Despite dismal results, HTC sticking with high-end smartphone strategy

Brad Reed
Despite making killer phones, HTC has been an ungodly mess for the past two years

To say that things have gone poorly for HTC in 2013 so far would be an understatement: The company released one of the year’s best smartphones but has nonetheless gotten clobbered by Apple and Samsung, which both continued to dominate the high-end smartphone market. Meanwhile, low-cost Chinese Android vendors kept pumping out devices that had respectable specifications at rock-bottom prices. Since HTC lacks the advertising clout of Apple and Samsung, many observers assumed that it would make a strategic shift to release more low-cost devices that would appeal to consumers in emerging markets.

It seems, however, that HTC plans to keep banging its head against the wall by sticking with a strategy that has been a proven failure. In an interview with CNET UK, HTC marketing chief Jeff Gordon said that “HTC will not suddenly shift strategy to become a budget smartphone maker” since “competing against Huawei, ZTE, and eventually Amazon, for low-end, razor-thin margins is a fool’s game.”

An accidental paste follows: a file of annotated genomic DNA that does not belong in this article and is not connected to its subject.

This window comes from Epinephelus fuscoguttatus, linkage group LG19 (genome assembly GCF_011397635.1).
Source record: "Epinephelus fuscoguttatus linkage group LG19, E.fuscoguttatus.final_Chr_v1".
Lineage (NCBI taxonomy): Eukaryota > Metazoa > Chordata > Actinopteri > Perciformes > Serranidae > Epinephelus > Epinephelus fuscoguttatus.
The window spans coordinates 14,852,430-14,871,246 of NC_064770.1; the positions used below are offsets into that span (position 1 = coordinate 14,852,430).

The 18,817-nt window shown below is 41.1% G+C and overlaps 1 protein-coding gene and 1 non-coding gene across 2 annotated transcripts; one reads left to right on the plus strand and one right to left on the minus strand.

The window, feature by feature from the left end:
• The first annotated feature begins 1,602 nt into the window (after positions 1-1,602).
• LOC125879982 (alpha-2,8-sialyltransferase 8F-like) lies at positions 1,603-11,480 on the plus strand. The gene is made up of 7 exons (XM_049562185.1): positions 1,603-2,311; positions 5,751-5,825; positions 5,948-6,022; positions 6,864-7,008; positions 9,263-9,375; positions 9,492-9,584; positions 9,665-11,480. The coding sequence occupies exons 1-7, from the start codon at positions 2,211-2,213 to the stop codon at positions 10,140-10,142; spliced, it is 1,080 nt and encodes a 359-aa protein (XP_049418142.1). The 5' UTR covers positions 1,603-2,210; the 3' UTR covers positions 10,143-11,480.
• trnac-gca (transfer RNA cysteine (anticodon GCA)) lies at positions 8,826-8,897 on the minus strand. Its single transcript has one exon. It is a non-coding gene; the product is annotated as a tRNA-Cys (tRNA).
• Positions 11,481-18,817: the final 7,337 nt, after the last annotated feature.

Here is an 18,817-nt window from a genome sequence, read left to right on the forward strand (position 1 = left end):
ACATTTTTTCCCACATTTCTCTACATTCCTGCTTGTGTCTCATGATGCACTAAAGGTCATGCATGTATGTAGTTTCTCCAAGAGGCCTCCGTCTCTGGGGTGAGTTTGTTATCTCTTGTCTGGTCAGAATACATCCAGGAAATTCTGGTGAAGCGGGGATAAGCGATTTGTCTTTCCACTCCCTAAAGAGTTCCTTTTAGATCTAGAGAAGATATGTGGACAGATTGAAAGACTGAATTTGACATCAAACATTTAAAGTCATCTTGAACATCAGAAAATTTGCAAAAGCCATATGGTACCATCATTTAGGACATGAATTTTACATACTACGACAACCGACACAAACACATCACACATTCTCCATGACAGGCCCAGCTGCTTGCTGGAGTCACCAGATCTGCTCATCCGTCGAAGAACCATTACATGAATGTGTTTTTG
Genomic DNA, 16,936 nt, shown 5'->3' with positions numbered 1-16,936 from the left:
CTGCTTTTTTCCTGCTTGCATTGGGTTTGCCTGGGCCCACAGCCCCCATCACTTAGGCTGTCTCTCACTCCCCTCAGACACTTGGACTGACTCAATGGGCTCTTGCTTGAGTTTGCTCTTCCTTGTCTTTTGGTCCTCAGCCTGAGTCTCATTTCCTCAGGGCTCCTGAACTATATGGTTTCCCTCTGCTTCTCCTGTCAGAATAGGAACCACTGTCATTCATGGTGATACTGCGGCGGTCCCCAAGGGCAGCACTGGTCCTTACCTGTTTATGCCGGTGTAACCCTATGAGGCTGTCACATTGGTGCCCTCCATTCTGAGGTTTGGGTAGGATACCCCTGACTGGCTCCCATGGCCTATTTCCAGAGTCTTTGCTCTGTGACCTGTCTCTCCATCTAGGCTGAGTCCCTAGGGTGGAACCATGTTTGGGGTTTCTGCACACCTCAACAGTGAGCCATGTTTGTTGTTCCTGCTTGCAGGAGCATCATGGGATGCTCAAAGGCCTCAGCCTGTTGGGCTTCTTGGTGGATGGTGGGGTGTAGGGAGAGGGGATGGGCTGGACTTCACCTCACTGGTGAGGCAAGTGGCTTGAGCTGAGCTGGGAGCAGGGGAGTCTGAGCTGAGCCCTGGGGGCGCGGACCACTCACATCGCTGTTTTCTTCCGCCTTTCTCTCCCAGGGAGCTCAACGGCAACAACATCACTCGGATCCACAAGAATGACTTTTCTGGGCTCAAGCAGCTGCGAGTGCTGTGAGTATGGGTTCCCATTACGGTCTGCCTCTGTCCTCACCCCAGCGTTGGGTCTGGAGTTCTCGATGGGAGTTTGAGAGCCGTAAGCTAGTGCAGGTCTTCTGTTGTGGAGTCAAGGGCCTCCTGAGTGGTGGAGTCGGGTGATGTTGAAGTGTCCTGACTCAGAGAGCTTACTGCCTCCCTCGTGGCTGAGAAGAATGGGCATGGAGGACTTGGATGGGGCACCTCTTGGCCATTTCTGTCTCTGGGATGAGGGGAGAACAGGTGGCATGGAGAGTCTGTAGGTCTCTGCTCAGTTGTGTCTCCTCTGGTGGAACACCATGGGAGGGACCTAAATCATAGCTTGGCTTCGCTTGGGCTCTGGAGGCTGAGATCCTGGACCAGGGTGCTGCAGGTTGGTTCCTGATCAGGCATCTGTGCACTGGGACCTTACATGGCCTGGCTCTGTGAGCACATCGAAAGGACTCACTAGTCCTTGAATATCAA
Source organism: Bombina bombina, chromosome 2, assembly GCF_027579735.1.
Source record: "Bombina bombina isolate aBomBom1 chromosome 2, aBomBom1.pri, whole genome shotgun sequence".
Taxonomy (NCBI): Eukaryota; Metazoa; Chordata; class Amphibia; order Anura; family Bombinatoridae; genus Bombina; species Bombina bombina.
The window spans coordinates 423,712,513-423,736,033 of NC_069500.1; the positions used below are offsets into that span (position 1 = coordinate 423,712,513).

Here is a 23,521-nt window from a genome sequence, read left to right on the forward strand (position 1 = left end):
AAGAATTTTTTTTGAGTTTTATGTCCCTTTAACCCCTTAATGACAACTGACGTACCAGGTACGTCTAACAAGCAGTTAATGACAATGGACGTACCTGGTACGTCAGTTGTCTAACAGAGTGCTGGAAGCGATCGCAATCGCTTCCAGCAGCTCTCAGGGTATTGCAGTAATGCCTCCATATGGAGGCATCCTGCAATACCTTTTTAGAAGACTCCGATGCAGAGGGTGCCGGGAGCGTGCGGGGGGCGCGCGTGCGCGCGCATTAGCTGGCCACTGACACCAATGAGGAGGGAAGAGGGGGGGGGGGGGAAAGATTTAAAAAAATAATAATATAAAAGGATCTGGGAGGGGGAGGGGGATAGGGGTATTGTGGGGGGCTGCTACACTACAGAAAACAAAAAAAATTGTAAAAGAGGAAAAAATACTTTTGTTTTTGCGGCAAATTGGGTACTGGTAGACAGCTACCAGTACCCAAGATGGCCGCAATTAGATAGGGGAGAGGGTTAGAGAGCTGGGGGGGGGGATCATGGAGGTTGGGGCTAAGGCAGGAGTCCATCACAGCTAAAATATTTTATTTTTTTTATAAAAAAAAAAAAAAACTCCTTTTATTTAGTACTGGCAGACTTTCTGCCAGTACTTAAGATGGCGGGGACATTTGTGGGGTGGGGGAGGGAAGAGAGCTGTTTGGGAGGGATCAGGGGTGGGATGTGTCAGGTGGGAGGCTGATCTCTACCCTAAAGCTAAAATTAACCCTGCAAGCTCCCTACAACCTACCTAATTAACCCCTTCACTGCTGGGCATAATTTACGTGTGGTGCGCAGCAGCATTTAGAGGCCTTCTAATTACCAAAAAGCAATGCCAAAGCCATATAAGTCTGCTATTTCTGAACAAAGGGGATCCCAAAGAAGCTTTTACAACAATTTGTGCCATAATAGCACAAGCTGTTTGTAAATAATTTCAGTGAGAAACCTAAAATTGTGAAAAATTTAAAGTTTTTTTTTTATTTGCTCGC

While it’s true that the low-end Android market is brutal, zero-margin affair, it’s clear that sticking only with high-end Android phones is not doing HTC a lot of good. Given how saturated the high-end smartphone market is right now and how well Apple and Samsung rank in customer satisfaction surveys, it’s difficult to see HTC breaking through no matter how many Robert Downey, Jr. ads it runs.

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